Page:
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The Fateful Step
"I am already bound unto an husband, which is the kingdom of England" ... Stretching out her hand she showed them the ring.
Queen Elizabeth's first speech before parliament,
10 February 1559
These were dangerous times. The second quarter of the sixteenth century had made Elizabeth Tudor and her generation of coming men watchful, insecure, fearful for their lives. Nothing could be taken for granted. Health and happiness were fleeting, reversals of fortune came with devastating speed. This was the generation raised in the last days of King Henry and come of age in a time of religious and political flux. The religious radicalism of Edward VI's reign had been quickly followed by reactionary extremism and bloodshed in Queen Mary's. During the political tumult of these years there was no better time for ambitious men to seize position, wealth and honours. No longer was power the exclusive prerogative of old aristocratic blood. When a Thomas Wolsey, son of a butcher, or a Thomas Cromwell, son of a blacksmith, could rise in Henry's reign to be the mightiest subject in the land, then what bar to ambition during the minority of Edward, the turmoil of Mary, and the unpromising advent of Elizabeth? But vaulting ambition and exorbitant rewards brought their own peril. The natural hierarchy of things mattered to the sixteenth-century mind. Men elevated beyond their due estate, women raised as rulers over men were unnatural events and boded ill. Those with the greatest aspirations could not expect to die peaceful in their beds.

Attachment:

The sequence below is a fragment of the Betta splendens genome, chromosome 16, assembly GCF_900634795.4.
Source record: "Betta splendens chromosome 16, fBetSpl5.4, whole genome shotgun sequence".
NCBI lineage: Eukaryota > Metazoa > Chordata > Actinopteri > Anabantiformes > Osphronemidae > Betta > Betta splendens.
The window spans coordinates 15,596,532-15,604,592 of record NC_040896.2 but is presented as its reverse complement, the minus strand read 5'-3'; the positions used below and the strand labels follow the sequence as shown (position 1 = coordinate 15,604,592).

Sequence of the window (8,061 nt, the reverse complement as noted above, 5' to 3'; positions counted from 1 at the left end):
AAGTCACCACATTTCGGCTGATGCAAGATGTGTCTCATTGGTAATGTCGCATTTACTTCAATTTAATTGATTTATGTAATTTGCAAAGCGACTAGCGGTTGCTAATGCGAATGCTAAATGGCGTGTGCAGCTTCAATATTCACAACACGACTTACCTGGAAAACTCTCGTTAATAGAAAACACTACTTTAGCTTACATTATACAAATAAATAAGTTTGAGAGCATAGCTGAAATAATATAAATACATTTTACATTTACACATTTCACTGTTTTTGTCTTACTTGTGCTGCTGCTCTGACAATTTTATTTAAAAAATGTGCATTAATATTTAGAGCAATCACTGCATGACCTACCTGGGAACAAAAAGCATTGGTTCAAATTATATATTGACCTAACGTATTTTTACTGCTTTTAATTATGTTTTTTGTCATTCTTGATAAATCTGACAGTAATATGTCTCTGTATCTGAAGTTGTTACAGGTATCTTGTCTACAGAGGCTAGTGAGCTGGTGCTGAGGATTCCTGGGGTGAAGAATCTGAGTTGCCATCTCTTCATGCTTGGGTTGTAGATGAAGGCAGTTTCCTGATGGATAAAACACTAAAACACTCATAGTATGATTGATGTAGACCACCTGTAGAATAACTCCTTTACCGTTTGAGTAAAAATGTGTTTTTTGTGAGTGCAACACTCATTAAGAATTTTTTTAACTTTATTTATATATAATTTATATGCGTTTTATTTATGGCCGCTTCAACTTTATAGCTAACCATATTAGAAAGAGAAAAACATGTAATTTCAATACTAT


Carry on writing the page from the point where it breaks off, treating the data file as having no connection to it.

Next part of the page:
God remained at the centre of this febrile and unpredictable world. His will was discerned in every random act. Death was everywhere. It came as sudden sweating sickness and struck down communities of healthy adults. It came as fire to purify heretic beliefs. It came through poison or the deadly thrust of steel to dispose of inconvenient obstacles in the machinery of power. The supernatural had a physical presence, and spirits and magic were natural companions to everyday life. They were part of the grand cosmic scheme which constituted God's hierarchical universe. Analogy, interconnectedness, fixity were deeply impressive to the Elizabethan mind, mutability and disorder a sign of man out of harmony with God's plan. Superstition and religion were ways to make sense of suffering, attempts at warding off the apparently random blows of fate. Yet the insecurity of life itself made the living intense, the wits sharper, the senses more acute. For sixteenth-century men and women there was a life after death, for the godly well-mapped and glorious, but life on earth was a precious and precarious thing to be seized and drained to the dregs.